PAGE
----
The King IS Dead…….

January 13, 2009 at 10:29 am 6 comments


So, yesterday President George W. Bush gave his last press conference before making way for the new King, Barack Obama. In his final farewell George W.  joked about the fact that he had been “misunderestimated”. I wonder why………?

  • “Our enemies are innovative and resourceful, and so are we. They never stop thinking about new ways to harm our country and our people, and neither do we.”—Washington, D.C., Aug. 5, 2004
  • “And so, General, I want to thank you for your service. And I appreciate the fact that you really snatched defeat out of the jaws of those who are trying to defeat us in Iraq.”—meeting with Army Gen. Ray Odierno, Washington, D.C., March 3, 2008
  •  “Well, I think if you say you’re going to do something and don’t do it, that’s trustworthiness.”—CNN online chat, Aug. 30, 2000
  • “I’ll be long gone before some smart person ever figures out what happened inside this Oval Office.”—Washington, D.C., May 12, 2008
  • “One of the great things about books is sometimes there are some fantastic pictures.”—U.S. News & World Report, Jan. 3, 2000

Do you have any favourite Bushisms?

Presumably George W. was so-named so that he did not confuse himself with his father and end up sleeping with his mother…..although this has never been proved 😉

For sure, “Junior” would not have been the best of names for the ” Leader of the Free World”, being an unelected position as I understand it. Not surprising for a nation with a World Series that only they can play in……..

Well I am sure that history will have something to say about Dubya’s legacy as president… long as he doesn’t blow us all up in the next week.

Goodbye and good riddance. The King is dead. Long live Obama!

In the meantime you might enjoy this:


Entry filed under: humour, Politics. Tags: , , , , .

Bedazzled Why?

6 Comments Add your own

  • 1. writechicpress  |  January 13, 2009 at 12:04 pm

    I think “Peeance Freeance” is my favorite although “Is our children learning” was quite stunning, too.


  • 2. Peter the Pedant  |  January 13, 2009 at 10:01 pm

    How about … “You teach a child to read, and he or her will be able to pass a literacy test” or the inciteful “I know what I believe. I will continue to articulate what I believe and what I believe — I believe what I believe is right.” though I also like “There’s an old saying in Tennessee — I know it’s in Texas, probably in Tennessee — that says, fool me once, shame on –shame on you. Fool me — you can’t get fooled again.”
    Come on Barack you’re going to have to aim high !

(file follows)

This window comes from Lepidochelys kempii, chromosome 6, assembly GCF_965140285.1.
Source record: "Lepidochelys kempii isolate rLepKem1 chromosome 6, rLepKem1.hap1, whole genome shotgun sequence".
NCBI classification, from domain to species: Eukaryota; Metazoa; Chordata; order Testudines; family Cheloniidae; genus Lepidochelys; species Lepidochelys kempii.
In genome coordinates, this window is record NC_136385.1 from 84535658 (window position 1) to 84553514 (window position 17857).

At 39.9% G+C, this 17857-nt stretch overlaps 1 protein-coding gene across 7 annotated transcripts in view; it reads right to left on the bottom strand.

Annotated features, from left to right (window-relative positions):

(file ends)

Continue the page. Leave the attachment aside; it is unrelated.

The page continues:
• 3. erik  |  January 13, 2009 at 10:49 pm

    I am American so my knowledge of geography is suspect, but I believe that Toronto is in Canada (until recently, Montreal also had a team). As you did with “Ironic” and Alanis Morisette, I think you sell our northern neighbors short by lumping them in with us.

    I suspect (though I have done no research) that the World Series was so named when there were no other countries with top-flight professional baseball. Not that most of the rest of the world cares about baseball (nor should they).

    The Champions League is not precisely named either, is it? Surely it is unintentional irony that the champions of the English League Championship do not qualify for the Champions League.


  • 4. Peter the Pedant  |  January 14, 2009 at 1:13 pm

    The term “World’s Championship Series” was first used in the 1880s when baseball was almost exclusively confined to North America, especially the United States. It was therefore understood (or assumed) that the winner of the major league championship was the best baseball team in the world. Thus the “World’s Series”

    The Champions League of course was spawned for financial gain, developing in 1992 from the European Champions Cup which of course was only open to the national champions. Money talks and soon an additional place for runners-up became an extra 3 places for the most successful countries teams.

    There is not really any ironic link though to the English Championship as it came along a couple of years later – 1994 (?) when the appeal of playing in Division 1 (really of course Division 2) lost its shine and it had to have a more appealing name


  • 5. Peter the Pedant  |  January 14, 2009 at 1:15 pm

    If you want to be a Pedant don’t guess.

    The English Championship had to wait until to 2004 for its shiny new name


  • 6. Middle Man  |  January 15, 2009 at 12:30 pm

    Thanks Erik,

    North America, the USA, Canada……..all just former colonies/part of the Empire for those of us in the Motherland.

    Anyhow, glad the Pedant has got hold of you at last!




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